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England are seeking assurances from Cricket Australia that players’ families will be able to travel to the Ashes this summer.
After 18 months in biosecure environments, England’s players have stressed the need for their families to be allowed to travel to Australia, stating that “the integrity of the Ashes is going to be paramount”.
The England and Wales Cricket Board says it is yet to receive any guarantees from Cricket Australia that families will be able to travel for the summer Ashes series.Credit:Getty
The England and Wales Cricket Board views the presence of loved ones as being crucial to safeguarding the players’ mental health.
But chief executive Tom Harrison has said that England are yet to receive guarantees from Cricket Australia that their families will be free to join the players on tour.
“We need to get the assurances that we need to be comfortable, that our players can get on the plane to Australia and feel confident that they can be at their best, and they can perform at their best,” Harrison said. “Those assurances have been highlighted to Cricket Australia.
“They’re taking it very seriously. And they understand the issue at hand. This is not an adversarial -conversation, it’s one which we’re doing together.
“The integrity of the Ashes is going to be paramount, and we’ve expressed that. Cricket Australia understands this, just as well as we do.”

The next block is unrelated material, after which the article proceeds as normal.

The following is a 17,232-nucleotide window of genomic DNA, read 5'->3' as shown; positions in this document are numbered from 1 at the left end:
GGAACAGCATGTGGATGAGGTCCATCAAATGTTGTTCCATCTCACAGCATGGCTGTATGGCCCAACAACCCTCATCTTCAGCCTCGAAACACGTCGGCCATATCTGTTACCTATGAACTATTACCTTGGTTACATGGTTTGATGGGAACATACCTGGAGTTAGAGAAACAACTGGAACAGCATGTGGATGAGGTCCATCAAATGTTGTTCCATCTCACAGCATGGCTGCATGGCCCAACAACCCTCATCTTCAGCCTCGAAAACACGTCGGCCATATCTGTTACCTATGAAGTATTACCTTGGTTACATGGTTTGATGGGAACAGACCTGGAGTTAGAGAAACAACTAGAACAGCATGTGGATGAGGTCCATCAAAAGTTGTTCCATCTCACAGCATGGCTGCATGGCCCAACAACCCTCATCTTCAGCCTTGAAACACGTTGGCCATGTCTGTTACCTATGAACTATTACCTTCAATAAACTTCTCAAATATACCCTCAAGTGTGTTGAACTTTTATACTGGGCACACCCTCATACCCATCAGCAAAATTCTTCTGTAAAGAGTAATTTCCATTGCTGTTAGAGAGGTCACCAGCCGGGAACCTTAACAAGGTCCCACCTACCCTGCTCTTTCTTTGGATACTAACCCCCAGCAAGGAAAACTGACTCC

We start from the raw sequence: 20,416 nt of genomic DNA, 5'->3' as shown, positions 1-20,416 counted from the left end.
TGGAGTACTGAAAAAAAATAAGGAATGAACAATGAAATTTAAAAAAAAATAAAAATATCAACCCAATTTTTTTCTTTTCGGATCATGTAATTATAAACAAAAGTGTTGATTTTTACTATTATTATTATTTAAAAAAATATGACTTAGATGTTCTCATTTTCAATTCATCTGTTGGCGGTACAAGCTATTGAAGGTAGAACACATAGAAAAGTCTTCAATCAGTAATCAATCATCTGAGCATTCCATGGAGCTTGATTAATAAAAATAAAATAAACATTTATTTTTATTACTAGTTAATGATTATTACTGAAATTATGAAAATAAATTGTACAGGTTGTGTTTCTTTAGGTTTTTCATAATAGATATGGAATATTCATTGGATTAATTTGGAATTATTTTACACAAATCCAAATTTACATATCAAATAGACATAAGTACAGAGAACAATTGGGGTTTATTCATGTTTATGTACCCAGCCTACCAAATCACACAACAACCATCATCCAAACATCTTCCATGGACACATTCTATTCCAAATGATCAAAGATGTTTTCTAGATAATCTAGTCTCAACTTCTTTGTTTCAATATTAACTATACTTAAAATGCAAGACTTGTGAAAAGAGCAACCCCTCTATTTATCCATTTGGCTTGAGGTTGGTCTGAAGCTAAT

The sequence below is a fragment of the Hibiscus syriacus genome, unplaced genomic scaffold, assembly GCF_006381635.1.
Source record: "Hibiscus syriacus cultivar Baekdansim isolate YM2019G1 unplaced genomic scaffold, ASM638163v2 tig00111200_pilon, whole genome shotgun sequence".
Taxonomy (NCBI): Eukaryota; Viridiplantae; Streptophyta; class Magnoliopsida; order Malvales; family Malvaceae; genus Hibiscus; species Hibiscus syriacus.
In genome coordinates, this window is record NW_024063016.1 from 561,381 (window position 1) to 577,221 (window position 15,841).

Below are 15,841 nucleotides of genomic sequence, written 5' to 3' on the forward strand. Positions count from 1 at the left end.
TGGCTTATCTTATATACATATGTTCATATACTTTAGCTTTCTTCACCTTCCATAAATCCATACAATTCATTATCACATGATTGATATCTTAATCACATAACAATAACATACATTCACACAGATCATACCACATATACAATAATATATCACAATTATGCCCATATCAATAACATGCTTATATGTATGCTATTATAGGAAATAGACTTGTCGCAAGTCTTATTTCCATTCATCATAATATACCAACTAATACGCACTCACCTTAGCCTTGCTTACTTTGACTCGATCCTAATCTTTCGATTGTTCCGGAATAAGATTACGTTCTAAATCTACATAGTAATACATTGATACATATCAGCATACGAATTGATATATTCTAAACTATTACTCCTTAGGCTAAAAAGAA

“I think we’ve got all the right people paying all the right levels of attention to the importance of this debate, and to the critical nature of making sure we answer these questions that we are reasonably asking of Cricket Australia.”
Harrison added: “The integrity of the Ashes is going to be paramount, and we’ve expressed that. Cricket Australia understands this, just as well as we do. The issue at the moment is the process that we need to go through to get the assurances that we need to be comfortable that our players can get on the plane to Australia, and feel confident that they can be at their best and they can perform at their best, without having to cope with the mental weight of being massively concerned about the conditions under which they play – either your family not being with you at all, or your family are going through some quarantine experience.”
Meanwhile, Harrison says the sport is looking to reduce its carbon footprint by taking fewer flights. In Australia, for instance, England have frequently travelled from the east coast to Perth for a Twenty20 or one-day international game, and then returned to the east coast – a five-hour flight each way – for another match.
“If you look at us as a sport, the thing that shines out is the amount of travel and flights we take,” Harrison said. “That is probably the single-biggest impact we can make, by addressing that question. We have to get into it and discuss it, I think at ICC [International Cricket Council] level.
“We owe the world an explanation of what the game’s global sustainability strategy is. I say it with no pride, that we’ve probably taken a cost-effective approach to those kinds of debates before, as opposed to one which has carbon footprint and air miles at its heart. The time is now when we have to address that.”
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